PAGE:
This week, scientists revealed they have genetically modified a pig to be resistant to disease using a "gene-editing" technique.
Some of the reports have suggested that 'Pig 26' could "win over" opponents to GM.
It certainly has not won us over, for reasons fundamental to animal welfare and the world hunger crisis.
Peter Stevenson, Compassion's Chief Policy Advisor, says: "It is ethically unacceptable to genetically engineer animals to make them more amenable for human use.
"What is more, some biotech scientists argue that GM technology in animal husbandry is key to feeding the growing world population. This is not true. We do not need GM animals to feed the growing world population. Indeed GM animals could well undermine attempts to feed the population of nine billion that is anticipated by 2050.
"GM animals are likely to be farmed industrially and fed on human-edible cereals. Such grain-based industrial livestock production is a wasteful use of cereals and damaging to the environment as it degrades water, soil and air and erodes biodiversity and ecosystems."
'Pig 26' was 'created' by researchers at the Roslin Institute in Edinburgh, where Dolly the sheep was cloned in 1996. The Roslin researchers claim that techniques similar to that used to create the new GM pig could be used to make other livestock such as cattle and sheep immune to a host of diseases.
Compassion fears that in many cases the diseases that will be addressed are those that are inherent in factory farming e.g. the diseases that are inevitable when a large number of animals are housed together in close confinement. Transgenic disease resistance should not be used as a way of facilitating the use of systems that fundamentally compromise the welfare of the animals involved. The proper way to address such diseases is to keep animals in less intensive systems in which they will be less susceptible to infection.
The intensification of livestock production, which could be encouraged by these genetically modified animals, would allow them to be kept at ever more concentrated densities and fed on human-edible grain.
Peter adds: "Far from solving the problem of world hunger, this may well intensify it by perpetuating the competition between humans and livestock for food. The only thing sustainable about that is the fact it risks sustaining the world's hunger crisis."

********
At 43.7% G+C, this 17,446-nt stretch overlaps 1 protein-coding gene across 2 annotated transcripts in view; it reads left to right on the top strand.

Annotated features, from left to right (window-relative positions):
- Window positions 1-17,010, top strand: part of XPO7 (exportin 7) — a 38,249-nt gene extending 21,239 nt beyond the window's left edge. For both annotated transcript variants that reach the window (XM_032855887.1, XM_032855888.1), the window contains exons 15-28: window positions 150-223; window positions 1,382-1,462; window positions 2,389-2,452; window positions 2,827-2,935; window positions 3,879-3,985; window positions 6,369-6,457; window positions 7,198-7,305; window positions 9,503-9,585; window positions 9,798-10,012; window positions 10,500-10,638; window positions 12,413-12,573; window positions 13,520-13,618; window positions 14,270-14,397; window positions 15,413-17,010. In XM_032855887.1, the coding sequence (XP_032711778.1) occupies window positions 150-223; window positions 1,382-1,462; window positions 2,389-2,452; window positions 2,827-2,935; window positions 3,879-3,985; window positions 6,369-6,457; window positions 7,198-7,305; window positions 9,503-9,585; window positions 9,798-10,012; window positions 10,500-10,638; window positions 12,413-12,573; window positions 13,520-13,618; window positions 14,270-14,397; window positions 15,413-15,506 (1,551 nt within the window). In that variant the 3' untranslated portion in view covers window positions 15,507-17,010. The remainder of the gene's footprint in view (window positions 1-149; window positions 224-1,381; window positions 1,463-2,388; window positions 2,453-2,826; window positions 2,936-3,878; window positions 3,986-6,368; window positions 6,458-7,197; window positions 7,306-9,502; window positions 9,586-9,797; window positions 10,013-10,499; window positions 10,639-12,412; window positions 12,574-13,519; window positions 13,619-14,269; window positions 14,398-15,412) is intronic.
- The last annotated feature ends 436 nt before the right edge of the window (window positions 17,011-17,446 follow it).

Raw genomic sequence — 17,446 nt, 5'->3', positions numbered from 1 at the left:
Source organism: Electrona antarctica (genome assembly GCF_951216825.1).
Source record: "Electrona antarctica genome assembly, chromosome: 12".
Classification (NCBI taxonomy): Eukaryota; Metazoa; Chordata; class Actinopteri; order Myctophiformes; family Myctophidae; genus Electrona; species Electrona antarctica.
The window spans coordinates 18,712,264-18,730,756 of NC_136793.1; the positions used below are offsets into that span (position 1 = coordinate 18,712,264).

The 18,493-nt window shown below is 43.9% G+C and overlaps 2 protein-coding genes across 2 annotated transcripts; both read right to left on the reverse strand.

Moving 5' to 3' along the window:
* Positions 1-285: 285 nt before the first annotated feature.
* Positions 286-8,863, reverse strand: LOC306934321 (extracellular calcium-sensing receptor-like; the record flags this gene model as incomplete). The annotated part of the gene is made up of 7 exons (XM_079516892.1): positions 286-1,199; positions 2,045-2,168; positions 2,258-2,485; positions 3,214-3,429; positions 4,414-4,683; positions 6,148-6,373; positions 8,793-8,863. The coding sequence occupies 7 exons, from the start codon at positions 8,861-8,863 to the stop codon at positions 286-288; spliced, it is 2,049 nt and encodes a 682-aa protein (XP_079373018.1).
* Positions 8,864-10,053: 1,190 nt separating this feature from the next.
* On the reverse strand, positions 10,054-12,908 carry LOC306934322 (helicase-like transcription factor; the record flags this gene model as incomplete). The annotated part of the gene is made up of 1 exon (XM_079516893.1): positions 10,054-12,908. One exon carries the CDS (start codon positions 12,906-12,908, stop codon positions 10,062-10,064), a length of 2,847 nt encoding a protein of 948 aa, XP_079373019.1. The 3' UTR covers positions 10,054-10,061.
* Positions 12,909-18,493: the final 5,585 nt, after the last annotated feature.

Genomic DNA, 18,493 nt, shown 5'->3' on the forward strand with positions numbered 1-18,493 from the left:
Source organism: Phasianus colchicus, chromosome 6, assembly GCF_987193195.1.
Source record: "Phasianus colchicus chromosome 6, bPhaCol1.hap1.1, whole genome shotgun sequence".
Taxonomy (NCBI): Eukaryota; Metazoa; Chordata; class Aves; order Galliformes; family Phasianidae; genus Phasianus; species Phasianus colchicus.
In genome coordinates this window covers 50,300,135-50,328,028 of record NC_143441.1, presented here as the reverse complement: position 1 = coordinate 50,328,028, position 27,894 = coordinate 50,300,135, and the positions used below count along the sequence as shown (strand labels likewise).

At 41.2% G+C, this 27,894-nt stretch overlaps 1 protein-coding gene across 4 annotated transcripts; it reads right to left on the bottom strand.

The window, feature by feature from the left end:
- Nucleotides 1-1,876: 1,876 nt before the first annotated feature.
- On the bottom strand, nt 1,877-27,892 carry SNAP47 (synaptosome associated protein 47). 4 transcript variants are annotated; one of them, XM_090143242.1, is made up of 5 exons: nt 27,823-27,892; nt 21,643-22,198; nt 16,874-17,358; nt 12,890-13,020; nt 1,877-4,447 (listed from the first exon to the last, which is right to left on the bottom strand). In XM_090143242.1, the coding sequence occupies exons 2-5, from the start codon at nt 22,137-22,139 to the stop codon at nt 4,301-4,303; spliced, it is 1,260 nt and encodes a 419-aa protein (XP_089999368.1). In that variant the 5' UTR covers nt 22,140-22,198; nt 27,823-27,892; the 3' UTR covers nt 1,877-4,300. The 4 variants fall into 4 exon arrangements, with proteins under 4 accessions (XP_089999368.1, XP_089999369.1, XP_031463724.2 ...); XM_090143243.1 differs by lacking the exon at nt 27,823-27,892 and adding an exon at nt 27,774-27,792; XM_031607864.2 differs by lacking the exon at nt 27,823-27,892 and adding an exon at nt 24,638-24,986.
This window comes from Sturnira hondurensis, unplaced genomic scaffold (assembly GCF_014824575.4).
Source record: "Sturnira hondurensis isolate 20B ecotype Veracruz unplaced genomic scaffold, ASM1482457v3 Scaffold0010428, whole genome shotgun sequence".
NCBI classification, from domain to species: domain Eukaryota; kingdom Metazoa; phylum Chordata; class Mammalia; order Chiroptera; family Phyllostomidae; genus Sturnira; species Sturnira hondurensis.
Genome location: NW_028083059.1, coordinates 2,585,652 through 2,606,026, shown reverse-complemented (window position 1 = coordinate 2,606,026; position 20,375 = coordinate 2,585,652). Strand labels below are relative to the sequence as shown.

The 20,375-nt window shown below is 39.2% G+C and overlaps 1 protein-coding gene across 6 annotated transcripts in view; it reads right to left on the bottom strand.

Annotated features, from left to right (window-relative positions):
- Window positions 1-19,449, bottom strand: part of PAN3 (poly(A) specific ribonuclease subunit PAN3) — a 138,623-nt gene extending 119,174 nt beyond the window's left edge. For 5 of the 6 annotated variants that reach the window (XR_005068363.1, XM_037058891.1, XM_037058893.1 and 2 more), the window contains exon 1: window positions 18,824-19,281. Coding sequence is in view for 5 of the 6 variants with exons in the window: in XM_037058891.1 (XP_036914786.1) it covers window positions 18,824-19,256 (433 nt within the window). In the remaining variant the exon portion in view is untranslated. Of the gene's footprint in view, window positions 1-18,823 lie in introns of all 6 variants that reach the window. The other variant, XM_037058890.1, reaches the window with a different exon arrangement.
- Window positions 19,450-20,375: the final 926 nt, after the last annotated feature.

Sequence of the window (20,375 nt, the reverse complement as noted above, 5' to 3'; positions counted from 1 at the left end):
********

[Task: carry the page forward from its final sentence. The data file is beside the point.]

Research shows that feeding cereals to animals is a resource-inefficient way of producing food, as much of the food value of cereals is lost during conversion from plant to animal matter. A report by the UN Environment Programme concludes that a kilo of cereals provides six times as many calories if eaten directly by people than if it is fed to livestock. This indicates that only 17% of the calories fed to animals in the form of human-edible crops is returned for human consumption as meat or dairy products.
Animals should be fed in ways that avoid the excessive use of feed crops. Instead more emphasis should be put on:
Raising animals on extensive pastures: The great strength of extensively reared cattle and sheep is that they convert grass into food that we can eat and are able to use land that is generally not suitable for other forms of food production.
Integrated crop/livestock production: The World Bank is extremely positive about the benefits of such mixed farming as crop residues and locally grown crops can be used to feed animals. Moreover, their manure, rather than being a pollutant, fertilises the land and improves soil quality.
Reducing food waste: The European Commission's Roadmap to a resource-efficient Europe points out that in the EU we waste 90 million tonnes of food every year or 180 kg per person. Reducing food waste would enable many more people to be fed. The waste that cannot be avoided should, subject to stringent safeguards, be fed to pigs and poultry replacing much of the current cereal- and soy-based feed.